Direct download (9 more)  
     
    Export citation  
     
    My bibliography   10 citations  
  35. Elinor Mason (2013). Objectivism and Prospectivism About Rightness. Journal of Ethics and Social Philosophy 7 (2).
    In this paper I present a new argument for prospectivism: the view that, for a consequentialist, rightness depends on what is prospectively best rather than what would actually be best. Prospective bestness depends on the agent’s epistemic position, though exactly how that works is not straightforward. I clarify various possible versions of prospectivism, which differ in how far they go in relativizing to the agent’s limitations. My argument for prospectivism is an argument for moderately objective prospectivism, according to which the (...)
    Translate
     
     
    Export citation  
     
    My bibliography   2 citations  
  36.  59
    Andrew Mason (1997). Special Obligations to Compatriots. Ethics 107 (3):427-447.
  37.  5
    Mildred Mason & Martha Wilson (1974). Temporal Differentiation and Recognition Memory for Visual Stimuli in Rhesus Monkeys. Journal of Experimental Psychology 103 (3):383.
    Direct download (3 more)  
     
    Export citation  
     
    My bibliography   27 citations  
  38.  73
    Morris J. Morgan, A. J. S. Mason & J. A. Solomon (1997). Blindsight in Normal Subjects? Nature 385:401-2.
    Direct download (7 more)  
     
    Export citation  
     
    My bibliography   9 citations  
  39.  46
    Elinor Mason (2008). Value Pluralism. Stanford Encyclopedia of Philosophy.
  40. Ian Mason (1985). The Metatheory of the Classical Propositional Calculus is Not Axiomatizable. Journal of Symbolic Logic 50 (2):451-457.
  41.  85
    Michelle Mason (2010). On Shamelessness. Philosophical Papers 39 (3):401-425.
    Philosophical suspicions about the place of shame in the psychology of the mature moral agent are in tension with the commonplace assumption that to call a person shameless purports to mark a fault, arguably a moral fault. I shift philosophical suspicions away from shame and toward its absence in the shameless by focusing attention on phenomena of shamelessness. In redirecting our attention, I clarify the nature of the failing to which ascriptions of shamelessness might refer and defend the thought that, (...)
    Direct download (5 more)  
     
    Export citation  
     
    My bibliography   2 citations  
  42.  58
    Andrew Mason (2001). Equality of Opportunity, Old and New. Ethics 111 (4):760-781.
  43. Jeff Mason (1990). Reviews : Joseph Margolis, Texts Without Referents: Reconciling Science and Narrative, Oxford: Basil Blackwell, 1989, £32.50, Xxiii + 386 Pp. [REVIEW] History of the Human Sciences 3 (2):299-301.
    Direct download (5 more)  
     
    Export citation  
     
    My bibliography  
  44.  18
    E. Sharon Mason & Peter E. Mudrack (1997). Do Complex Moral Reasoners Experience Greater Ethical Work Conflict? Journal of Business Ethics 16 (12-13):1311-1318.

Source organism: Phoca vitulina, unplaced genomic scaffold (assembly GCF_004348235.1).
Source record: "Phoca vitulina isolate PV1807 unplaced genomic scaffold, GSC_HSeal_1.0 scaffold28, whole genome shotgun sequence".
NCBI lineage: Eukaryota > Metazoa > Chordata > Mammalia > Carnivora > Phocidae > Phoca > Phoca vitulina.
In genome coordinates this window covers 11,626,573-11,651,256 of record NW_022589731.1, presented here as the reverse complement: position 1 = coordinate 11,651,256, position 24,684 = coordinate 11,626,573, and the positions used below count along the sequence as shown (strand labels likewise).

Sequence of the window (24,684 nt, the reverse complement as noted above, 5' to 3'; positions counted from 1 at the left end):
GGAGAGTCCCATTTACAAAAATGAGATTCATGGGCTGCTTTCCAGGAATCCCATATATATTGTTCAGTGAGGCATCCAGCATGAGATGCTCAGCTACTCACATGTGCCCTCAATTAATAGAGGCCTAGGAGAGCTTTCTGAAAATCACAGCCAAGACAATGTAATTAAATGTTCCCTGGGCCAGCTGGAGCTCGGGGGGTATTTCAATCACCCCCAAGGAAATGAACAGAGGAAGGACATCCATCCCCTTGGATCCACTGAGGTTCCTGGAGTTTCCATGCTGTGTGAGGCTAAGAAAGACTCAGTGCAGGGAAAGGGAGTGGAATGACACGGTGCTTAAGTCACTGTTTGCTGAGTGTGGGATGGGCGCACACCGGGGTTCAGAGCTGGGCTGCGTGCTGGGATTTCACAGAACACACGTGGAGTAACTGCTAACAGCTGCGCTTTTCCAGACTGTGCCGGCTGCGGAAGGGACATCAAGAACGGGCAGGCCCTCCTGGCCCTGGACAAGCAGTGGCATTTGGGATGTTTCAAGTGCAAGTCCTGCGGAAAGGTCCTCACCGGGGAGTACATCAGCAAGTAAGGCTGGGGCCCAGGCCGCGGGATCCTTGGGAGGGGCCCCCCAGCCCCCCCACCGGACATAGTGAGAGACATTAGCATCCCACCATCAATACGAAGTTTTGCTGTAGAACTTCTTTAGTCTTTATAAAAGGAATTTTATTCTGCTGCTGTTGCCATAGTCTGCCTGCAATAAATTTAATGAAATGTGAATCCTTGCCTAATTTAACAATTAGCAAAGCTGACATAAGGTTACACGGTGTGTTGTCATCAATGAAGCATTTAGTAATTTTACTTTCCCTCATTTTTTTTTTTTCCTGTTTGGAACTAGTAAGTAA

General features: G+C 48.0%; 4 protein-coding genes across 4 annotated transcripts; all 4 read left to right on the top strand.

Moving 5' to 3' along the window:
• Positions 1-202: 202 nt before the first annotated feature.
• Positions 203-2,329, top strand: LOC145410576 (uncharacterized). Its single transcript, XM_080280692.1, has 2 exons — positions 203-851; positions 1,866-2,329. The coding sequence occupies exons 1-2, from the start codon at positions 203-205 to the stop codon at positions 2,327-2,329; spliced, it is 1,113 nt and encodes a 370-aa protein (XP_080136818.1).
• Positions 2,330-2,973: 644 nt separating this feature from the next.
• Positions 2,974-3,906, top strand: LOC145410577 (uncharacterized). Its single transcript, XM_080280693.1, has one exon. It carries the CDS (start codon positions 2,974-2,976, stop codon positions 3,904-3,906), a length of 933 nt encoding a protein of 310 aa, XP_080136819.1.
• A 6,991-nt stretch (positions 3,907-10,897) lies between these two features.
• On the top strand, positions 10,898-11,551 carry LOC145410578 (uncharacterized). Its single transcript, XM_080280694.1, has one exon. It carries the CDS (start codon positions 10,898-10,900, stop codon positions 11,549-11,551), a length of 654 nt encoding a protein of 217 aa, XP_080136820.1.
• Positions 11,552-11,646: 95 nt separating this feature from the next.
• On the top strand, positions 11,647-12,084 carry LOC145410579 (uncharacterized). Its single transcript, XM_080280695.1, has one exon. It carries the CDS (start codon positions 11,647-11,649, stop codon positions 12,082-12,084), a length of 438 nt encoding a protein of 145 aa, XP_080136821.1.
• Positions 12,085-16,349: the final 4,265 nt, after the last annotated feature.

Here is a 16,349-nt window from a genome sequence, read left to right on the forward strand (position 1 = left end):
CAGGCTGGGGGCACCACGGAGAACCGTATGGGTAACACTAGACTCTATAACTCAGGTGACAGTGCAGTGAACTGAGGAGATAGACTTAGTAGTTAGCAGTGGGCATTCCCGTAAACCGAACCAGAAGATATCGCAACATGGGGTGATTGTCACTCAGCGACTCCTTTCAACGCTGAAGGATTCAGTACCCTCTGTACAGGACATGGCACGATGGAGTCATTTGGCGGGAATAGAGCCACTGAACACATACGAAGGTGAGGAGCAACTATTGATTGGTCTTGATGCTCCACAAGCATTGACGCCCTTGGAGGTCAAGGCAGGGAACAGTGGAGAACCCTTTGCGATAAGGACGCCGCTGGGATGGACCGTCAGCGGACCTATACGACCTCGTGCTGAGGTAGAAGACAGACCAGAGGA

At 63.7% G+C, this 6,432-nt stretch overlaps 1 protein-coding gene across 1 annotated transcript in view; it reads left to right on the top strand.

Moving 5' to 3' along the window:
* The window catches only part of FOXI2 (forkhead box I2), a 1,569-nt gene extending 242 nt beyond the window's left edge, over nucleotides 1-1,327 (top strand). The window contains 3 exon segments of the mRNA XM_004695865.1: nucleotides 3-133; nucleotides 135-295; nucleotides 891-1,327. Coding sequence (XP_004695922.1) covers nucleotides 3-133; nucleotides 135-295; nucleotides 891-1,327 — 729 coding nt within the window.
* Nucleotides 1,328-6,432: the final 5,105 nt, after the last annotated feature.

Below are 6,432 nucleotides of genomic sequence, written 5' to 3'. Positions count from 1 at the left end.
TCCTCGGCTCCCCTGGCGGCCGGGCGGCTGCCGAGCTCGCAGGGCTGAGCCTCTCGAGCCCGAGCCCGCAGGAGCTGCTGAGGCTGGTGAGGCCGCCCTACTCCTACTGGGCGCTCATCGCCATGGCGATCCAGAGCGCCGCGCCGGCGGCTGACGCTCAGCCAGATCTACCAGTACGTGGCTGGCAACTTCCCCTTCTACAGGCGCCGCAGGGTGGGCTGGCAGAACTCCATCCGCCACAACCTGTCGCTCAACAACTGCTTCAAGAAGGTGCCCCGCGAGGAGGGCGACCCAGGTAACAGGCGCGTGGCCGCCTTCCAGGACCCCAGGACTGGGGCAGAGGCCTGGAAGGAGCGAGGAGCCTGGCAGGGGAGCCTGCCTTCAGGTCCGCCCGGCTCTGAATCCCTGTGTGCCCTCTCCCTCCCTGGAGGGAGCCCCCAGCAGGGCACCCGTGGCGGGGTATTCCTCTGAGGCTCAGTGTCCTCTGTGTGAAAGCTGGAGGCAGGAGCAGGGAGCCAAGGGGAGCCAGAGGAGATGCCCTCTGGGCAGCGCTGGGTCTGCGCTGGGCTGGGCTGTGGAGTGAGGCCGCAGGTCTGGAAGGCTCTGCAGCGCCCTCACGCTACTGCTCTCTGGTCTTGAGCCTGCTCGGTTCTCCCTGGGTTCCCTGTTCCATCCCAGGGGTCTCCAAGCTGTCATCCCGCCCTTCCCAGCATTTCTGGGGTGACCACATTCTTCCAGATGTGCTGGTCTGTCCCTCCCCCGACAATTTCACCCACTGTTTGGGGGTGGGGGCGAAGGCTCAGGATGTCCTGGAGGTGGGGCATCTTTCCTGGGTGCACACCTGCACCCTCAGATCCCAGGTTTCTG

Individuals who disagree that organizational interests legitimately supersede those of the wider society may experience conflict between their personal standards of ethics and those demanded by an employing organization, a conflict that is well documented. An additional question is whether or not individuals capable of complex moral reasoning experience greater conflict than those reasoning at a less developed level. This question was first positioned in a theoretical framework and then investigated using 115 survey responses from a student sample. Correlational analysis (...)
    Direct download (7 more)  
     
    Export citation  
     
    My bibliography   8 citations  
  45.  83
    Elinor Mason (2007). The Nature of Pleasure: A Critique of Feldman. Utilitas 19 (3):379-387.
    In these remarks on Feldman's recent book, Pleasure and the Good Life, I concentrate on Feldman's account of pleasure as attitudinal. I argue that an account of pleasure according to which pleasure need not have any feel is implausible. I suggest that Feldman could avoid this problem but retain the advantages of his attitudinal hedonism by giving an account of the attitude such that the attitude has a feel.
    Direct download (8 more)  
     
    Export citation  
     
    My bibliography   3 citations  
  46.  33
    Andrew Mason (2013). The Nous Doctrine in Plato's Thought. Apeiron 46 (3):201-228.
    Journal Name: Apeiron Issue: Ahead of print.
    Direct download (4 more)  
     
    Export citation  
     
    My bibliography   1 citation  
  47. Wilton Mason (1958). Father Castel and His Color Clavecin. Journal of Aesthetics and Art Criticism 17 (1):103-116.
    Direct download (4 more)  
     
    Export citation  
     
    My bibliography  
  48.  30
    Andrew Mason (2000). XI: Equality, Personal Responsibility, and Gender Socialisation. Proceedings of the Aristotelian Society 100 (3):227–246.
    A number of egalitarians have reached the conclusion that inequalities are just provided that they are the outcome of holding people appropriately responsible for their choices, and that only inequalities which can be traced back to the circumstances in which people happen to find themselves are objectionable. But this form of egalitarianism needs to be supplemented with an account of when it is appropriate to hold people responsible for their choices that is properly sensitive to the profound effects of socialisation. (...)
    Direct download (7 more)  
     
    Export citation  
     
    My bibliography   6 citations  
  49.  4
    Andrew Mason (2011). Putting Story‐Reading to Bed: A Reply to Segall. Critical Review of International Social and Political Philosophy 14 (1):81-88.
    Direct download (4 more)  
     
    Export citation  
     
    My bibliography   2 citations  
  50.  11
    Jonathan W. D. Mason (2013). Consciousness and the Structuring Property of Typical Data. Complexity 18 (3):28-37.
1 — 50 / 999